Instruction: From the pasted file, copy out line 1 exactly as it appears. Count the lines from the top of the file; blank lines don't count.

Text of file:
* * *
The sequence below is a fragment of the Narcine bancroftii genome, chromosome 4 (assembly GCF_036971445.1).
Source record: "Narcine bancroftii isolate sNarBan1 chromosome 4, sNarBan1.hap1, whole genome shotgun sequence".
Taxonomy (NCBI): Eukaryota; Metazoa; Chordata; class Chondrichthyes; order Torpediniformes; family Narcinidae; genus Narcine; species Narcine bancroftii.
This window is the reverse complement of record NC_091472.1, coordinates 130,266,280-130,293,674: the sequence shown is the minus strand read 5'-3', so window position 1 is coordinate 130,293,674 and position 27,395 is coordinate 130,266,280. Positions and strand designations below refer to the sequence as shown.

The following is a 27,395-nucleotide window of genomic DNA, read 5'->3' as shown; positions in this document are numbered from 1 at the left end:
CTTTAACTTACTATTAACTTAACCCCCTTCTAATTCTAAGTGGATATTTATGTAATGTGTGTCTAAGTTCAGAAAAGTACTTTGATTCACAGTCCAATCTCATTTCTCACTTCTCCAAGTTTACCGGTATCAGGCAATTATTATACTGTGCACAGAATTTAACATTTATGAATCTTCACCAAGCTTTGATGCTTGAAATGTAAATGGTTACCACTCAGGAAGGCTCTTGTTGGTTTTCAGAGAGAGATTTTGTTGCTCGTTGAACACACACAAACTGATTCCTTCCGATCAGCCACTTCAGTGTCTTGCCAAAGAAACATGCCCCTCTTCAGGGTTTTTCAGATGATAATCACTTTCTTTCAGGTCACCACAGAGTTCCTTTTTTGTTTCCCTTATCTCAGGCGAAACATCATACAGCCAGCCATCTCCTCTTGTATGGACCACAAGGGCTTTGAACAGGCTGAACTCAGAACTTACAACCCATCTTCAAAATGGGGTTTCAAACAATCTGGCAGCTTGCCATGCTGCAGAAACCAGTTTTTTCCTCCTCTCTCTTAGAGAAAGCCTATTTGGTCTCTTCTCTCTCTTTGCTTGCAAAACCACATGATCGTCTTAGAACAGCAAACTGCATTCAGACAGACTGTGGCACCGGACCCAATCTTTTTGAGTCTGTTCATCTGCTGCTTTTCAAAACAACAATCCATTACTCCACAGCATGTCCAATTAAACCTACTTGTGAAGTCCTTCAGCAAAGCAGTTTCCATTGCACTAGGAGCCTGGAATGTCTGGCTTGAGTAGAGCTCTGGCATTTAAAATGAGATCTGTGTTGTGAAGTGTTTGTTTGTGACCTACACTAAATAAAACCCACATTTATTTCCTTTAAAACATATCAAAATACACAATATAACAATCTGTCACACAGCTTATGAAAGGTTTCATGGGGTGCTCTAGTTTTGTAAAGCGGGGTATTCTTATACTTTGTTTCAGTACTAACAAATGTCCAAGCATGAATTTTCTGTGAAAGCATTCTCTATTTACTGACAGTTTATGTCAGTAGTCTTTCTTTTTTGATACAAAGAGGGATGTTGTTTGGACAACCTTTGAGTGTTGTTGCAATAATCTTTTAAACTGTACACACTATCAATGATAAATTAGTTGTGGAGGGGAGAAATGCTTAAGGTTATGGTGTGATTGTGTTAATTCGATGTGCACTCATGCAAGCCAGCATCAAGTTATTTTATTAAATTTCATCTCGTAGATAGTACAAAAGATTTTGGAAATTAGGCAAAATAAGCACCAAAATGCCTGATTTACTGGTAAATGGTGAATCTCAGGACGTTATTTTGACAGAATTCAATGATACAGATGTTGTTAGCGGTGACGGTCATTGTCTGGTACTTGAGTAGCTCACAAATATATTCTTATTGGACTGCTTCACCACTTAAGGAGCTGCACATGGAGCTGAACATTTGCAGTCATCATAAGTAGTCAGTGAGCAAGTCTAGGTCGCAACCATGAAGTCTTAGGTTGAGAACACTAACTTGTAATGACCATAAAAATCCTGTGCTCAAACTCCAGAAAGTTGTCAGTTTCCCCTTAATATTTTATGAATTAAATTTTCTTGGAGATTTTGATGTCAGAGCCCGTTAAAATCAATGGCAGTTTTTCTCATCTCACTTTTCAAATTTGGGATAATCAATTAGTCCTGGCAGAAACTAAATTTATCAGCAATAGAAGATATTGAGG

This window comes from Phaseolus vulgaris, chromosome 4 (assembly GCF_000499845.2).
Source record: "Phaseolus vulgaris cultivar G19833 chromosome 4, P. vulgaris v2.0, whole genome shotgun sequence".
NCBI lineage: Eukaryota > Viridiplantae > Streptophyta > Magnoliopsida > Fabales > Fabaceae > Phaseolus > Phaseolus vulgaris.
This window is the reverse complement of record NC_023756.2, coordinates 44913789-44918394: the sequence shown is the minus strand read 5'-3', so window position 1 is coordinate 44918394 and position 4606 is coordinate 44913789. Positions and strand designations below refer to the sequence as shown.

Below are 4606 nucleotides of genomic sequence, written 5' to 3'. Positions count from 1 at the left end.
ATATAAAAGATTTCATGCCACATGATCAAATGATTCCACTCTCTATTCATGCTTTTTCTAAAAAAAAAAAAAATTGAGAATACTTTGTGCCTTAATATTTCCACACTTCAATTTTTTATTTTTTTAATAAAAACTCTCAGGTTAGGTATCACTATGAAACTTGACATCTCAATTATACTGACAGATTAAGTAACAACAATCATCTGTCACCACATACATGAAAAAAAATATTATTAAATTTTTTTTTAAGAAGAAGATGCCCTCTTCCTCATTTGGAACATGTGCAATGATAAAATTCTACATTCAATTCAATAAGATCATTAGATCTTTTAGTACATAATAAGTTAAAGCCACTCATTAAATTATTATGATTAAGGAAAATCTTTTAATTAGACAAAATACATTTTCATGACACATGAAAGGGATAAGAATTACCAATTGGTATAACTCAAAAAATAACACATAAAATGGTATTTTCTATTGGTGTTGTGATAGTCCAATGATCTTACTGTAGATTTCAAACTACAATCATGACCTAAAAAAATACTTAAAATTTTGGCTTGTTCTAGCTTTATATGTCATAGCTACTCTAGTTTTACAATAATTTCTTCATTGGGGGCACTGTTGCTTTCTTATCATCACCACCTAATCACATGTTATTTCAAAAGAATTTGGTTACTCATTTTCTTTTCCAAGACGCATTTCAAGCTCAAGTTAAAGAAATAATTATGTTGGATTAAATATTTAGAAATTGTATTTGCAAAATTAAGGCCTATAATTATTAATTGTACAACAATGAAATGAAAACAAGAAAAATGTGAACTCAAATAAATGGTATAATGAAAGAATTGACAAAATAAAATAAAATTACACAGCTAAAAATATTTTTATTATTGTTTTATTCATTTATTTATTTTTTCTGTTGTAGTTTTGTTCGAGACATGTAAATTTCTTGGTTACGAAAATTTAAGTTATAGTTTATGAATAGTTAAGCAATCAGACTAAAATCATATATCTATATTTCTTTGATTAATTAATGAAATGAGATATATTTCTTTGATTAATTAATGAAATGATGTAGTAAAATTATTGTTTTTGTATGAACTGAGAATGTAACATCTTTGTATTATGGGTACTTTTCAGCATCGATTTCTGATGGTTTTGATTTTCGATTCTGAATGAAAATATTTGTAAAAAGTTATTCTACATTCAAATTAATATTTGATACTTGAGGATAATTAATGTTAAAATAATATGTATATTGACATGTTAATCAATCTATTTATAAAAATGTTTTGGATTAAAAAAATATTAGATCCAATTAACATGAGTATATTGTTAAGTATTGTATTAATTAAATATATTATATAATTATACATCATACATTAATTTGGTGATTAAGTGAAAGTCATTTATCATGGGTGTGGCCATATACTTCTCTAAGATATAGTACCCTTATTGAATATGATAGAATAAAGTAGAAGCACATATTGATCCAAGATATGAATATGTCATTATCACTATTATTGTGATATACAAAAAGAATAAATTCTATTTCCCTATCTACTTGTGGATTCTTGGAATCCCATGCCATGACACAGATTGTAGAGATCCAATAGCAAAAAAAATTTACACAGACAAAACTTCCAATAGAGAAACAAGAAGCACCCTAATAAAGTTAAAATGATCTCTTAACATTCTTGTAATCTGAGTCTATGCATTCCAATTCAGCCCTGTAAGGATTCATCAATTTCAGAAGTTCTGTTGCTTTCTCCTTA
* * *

The sequence below is a fragment of the Narcine bancroftii genome, chromosome 4 (assembly GCF_036971445.1).